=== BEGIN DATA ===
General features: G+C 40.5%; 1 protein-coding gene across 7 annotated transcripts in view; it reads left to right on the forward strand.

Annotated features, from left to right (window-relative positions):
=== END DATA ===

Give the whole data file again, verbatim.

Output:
General features: G+C 40.5%; 1 protein-coding gene across 7 annotated transcripts in view; it reads left to right on the forward strand.

Annotated features, from left to right (window-relative positions):